1. “The state’s per-student spending for education at UC, adjusted for inflation and enrollment growth, has fallen nearly 40% since 1990 from $15,860 in 1990 to $9,560 today in current, inflation-adjusted dollars.” This common stat is very misleading. First of all, the state does not simply fund the UC on a per student basis; the state adds to a base fund the additional cost of educating each new student. As Charles Schwartz and others have shown, this complicated formula is highly misleading and depends on several wrong assumptions: 1) that students are all taught by professors; 2) that there is no difference between the cost of educating undergraduate and graduate students; and 3) that each new student results in an increase in costs for administration, staff, utilities, and libraries. As I have shown, since over 50% of the undergraduate student credit hours are now being generated by lecturers and grad students, and not by professors, the actual cost to educate a student has gone way down since 1990. Also, the UC has continued to expand class size to reduce educational costs.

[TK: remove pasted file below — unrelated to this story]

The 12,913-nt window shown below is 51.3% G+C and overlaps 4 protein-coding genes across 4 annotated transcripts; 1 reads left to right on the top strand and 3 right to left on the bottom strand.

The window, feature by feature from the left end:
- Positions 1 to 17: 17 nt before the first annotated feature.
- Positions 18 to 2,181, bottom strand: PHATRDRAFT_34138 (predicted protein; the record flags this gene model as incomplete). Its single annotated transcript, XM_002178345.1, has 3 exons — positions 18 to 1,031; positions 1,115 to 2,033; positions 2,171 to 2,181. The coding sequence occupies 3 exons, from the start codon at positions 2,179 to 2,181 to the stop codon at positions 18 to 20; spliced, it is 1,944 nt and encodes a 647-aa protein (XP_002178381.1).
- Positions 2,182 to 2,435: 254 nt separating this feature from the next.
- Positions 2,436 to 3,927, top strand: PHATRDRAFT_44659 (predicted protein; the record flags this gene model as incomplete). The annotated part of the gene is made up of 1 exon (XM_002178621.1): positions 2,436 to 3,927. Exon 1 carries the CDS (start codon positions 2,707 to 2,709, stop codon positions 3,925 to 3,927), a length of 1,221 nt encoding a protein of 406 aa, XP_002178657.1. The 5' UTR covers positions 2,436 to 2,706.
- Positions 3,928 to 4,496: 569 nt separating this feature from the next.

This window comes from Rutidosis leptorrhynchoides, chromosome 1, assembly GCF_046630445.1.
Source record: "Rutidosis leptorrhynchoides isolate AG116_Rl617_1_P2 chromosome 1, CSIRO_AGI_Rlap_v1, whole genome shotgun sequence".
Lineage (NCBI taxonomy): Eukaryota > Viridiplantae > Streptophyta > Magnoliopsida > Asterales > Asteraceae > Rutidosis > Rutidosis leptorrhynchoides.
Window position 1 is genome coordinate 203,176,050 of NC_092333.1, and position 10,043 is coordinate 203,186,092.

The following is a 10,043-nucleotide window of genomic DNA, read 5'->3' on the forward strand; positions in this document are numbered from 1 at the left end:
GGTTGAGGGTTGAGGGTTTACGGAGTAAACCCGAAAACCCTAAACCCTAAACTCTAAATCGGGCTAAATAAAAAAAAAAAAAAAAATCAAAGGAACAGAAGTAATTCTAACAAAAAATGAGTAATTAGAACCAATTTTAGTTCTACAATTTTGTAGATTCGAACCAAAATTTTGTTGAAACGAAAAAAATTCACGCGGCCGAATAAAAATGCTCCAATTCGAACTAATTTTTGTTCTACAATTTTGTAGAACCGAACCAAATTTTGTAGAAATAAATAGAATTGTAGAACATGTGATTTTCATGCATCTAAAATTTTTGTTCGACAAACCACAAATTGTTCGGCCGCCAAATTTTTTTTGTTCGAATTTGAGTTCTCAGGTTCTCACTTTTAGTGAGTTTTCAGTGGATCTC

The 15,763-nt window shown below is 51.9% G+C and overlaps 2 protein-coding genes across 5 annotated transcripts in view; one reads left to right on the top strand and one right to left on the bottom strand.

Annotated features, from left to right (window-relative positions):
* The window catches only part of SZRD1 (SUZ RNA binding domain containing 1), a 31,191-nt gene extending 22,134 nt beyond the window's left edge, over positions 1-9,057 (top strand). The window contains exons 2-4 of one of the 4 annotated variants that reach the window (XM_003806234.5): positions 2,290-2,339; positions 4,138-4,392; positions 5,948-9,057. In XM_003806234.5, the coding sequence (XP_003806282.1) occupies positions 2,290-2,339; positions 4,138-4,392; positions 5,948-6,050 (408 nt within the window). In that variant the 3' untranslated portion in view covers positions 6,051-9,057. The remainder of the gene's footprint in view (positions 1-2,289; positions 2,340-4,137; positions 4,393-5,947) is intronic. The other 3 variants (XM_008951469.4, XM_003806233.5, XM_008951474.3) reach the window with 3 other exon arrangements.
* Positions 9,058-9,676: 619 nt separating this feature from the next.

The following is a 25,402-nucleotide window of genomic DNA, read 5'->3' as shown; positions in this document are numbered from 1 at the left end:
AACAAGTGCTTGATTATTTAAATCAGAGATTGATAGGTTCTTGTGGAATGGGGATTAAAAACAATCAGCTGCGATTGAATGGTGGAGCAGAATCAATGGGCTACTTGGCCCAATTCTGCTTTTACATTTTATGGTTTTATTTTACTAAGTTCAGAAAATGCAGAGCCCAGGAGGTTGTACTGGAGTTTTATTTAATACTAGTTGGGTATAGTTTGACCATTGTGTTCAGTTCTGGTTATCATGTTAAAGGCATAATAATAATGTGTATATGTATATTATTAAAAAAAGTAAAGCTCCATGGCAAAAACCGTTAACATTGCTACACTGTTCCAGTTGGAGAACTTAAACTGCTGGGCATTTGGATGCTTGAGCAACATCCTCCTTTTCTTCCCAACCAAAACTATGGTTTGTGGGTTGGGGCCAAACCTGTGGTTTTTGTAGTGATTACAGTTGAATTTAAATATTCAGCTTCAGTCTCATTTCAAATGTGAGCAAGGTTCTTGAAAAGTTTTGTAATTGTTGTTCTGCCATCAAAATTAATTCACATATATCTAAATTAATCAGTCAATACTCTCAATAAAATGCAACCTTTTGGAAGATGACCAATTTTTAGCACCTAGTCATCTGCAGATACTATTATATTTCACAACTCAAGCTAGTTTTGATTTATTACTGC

2. “The Governor reneged on his promise and cut the university’s budget by 20% over the last 2 years. This radical defunding has not only accelerated the rate of fee increase by 9.3% this year with a proposed mid-year increase of another 16% but also threatens the national ranking of our university.” UCOP and the Regents want us to blame the state for all of the UC’s problems, and yes, part of the UC’s problems are related to the decrease in state funding, but the state only funds less than 16% of the UC budget, and the total cut to the UC budget was less than 3%. The problem is that the UC insists that only state money and student fees can pay for education, and yet it is clear that undergraduate fees subsidize the expansion of research and administration in the UC system. Also, in the past, when the state cut the UC’s budget, money was borrowed from other sources like Medical center profits and investment funds. This type of short-term borrowing could be done again if the UC wanted to resist increasing student fees and decreasing educational quality.